The essay focuses on the examination of the frescoes in the rock church of San Michele Arcangelo in Copertino, in the southern part of Apulia, known as Salento. After a careful analysis of the information contained in the dedicatory inscription, the topic moves on to the description of the iconographic themes on the walls of the cave. With iconic panels that adapt to a more usual repertoire (Annunciation, St. Michael the Archangel, St. Onofrio, St. John the Evangelist) there are more unusual themes (the episode of Jonah and the fish, the Crucifixion between angels in the main apse niche); the rarest theme, however, a real unicum for the Apulian painting of the Middle Ages, is realized on the vault of the cave: it is the Embrace between two lovers in a landscape teeming with stars and flowers, the only scene of courtly love that has been conserved for medieval Apulia. A careful iconographic reading allows, finally, to understand the real iconological value of the scene, which iconographically draws on images spread thanks to the chivalric codes circulating throughout Europe and even in the Angevin Kingdom of Naples since the end of the thirteenth century, while iconologically alludes to the reunion of the two spouses after death, in an ideal night garden.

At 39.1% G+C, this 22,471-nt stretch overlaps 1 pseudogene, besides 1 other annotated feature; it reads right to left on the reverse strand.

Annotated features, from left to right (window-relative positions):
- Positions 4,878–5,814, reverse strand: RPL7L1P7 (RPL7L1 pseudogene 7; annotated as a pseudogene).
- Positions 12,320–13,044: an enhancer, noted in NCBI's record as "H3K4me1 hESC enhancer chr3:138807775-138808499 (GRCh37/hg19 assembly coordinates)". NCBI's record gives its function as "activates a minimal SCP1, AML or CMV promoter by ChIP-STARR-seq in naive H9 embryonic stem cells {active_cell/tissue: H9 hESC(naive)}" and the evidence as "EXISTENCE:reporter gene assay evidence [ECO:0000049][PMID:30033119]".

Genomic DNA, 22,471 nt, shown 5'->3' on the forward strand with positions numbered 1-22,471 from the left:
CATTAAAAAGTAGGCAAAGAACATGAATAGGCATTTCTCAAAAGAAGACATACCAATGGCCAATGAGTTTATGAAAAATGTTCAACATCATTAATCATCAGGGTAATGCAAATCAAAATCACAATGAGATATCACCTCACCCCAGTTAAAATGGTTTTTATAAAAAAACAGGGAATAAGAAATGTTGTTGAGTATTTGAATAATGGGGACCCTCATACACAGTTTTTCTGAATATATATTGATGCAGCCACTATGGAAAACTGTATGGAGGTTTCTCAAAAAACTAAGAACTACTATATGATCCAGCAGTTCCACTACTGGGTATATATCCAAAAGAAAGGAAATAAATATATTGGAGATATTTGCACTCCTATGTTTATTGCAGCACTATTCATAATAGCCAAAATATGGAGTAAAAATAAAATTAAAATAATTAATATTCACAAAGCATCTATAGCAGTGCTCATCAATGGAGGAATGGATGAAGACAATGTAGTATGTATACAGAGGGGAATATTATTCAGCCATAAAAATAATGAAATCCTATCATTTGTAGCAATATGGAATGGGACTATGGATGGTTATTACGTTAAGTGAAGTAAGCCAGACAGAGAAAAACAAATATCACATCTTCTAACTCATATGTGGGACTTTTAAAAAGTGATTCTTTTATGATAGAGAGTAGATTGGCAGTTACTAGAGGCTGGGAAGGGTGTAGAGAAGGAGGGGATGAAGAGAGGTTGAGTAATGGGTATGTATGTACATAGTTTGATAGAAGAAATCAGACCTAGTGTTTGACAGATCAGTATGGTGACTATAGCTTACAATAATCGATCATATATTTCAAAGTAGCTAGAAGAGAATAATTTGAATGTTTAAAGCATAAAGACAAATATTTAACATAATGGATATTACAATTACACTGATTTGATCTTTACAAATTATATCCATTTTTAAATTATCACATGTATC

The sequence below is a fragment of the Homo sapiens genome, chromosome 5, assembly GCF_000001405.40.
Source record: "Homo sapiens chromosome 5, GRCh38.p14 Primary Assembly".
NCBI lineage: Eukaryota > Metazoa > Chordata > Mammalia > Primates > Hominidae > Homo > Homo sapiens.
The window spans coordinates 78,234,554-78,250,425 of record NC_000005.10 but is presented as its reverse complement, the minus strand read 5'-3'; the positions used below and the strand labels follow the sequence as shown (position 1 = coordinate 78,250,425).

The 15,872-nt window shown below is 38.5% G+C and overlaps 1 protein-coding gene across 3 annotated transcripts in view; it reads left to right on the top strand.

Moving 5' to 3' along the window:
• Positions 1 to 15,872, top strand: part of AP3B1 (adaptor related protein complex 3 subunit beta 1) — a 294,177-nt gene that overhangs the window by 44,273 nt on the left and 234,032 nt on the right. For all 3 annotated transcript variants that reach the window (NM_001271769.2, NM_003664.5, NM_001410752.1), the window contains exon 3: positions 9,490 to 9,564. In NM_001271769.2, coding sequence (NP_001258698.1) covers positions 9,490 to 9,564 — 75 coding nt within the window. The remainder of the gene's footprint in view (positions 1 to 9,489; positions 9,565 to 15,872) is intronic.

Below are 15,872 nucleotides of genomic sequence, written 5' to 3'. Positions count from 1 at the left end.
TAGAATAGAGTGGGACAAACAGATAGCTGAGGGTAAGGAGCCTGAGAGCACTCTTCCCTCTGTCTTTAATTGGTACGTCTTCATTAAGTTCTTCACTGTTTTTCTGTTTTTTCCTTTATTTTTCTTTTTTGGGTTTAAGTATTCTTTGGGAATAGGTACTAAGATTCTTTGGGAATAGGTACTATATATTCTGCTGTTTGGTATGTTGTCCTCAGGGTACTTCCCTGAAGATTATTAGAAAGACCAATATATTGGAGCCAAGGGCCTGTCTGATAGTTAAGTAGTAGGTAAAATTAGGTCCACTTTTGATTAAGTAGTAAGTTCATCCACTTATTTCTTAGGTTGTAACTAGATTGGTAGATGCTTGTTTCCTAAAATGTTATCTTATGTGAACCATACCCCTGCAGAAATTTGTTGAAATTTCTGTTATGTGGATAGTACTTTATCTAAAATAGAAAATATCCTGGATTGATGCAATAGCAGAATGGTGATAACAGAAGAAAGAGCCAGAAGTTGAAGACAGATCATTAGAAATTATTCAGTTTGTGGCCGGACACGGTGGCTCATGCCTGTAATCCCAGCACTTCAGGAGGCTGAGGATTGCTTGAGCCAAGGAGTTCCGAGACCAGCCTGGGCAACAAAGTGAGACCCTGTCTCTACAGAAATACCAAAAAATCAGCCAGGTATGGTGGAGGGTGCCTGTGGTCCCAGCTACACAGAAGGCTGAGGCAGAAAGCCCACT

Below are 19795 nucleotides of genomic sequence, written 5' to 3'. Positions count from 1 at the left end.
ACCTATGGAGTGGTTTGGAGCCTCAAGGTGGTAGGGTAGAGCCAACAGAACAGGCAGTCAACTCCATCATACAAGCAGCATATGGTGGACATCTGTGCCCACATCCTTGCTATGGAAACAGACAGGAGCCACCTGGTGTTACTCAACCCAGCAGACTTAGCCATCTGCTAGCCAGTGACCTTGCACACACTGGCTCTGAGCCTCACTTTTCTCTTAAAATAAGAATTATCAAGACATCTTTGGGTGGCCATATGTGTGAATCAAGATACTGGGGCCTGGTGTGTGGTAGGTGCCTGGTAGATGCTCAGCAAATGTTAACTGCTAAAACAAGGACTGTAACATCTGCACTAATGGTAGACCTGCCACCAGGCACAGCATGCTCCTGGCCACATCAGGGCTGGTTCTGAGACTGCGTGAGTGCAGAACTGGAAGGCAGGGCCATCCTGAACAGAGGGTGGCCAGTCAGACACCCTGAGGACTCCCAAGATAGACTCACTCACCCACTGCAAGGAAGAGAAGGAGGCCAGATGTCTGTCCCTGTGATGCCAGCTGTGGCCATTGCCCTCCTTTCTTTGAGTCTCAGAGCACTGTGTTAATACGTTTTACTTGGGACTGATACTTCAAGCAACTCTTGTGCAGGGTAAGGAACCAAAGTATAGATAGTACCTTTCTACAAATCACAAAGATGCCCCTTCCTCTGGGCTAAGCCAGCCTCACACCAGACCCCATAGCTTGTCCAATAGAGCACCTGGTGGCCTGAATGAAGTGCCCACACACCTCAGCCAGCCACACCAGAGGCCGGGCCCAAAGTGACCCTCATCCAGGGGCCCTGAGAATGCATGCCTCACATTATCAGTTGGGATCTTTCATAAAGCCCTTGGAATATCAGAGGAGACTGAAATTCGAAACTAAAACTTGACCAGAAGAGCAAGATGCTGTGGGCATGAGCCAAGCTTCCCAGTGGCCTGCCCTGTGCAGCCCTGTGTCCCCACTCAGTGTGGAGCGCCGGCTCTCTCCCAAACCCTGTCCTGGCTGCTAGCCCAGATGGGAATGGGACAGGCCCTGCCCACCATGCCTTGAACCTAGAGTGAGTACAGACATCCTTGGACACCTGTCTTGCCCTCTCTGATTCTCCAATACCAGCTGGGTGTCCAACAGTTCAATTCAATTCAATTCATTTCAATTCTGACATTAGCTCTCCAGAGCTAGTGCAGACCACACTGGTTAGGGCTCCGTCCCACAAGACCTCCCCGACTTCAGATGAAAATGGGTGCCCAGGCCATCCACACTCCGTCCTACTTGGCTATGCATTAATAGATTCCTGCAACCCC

|Titolo:||Riflessi della miniatura ‘cavalleresca’ nella pittura murale del Trecento pugliese. Il caso degli amanti di Copertino e il piano iconografico della grotta di San Michele|
MIGNOZZI, MARCELLO (Corresponding)
|Data di pubblicazione:||2019|
|Appare nelle tipologie:||1.1 Articolo in rivista|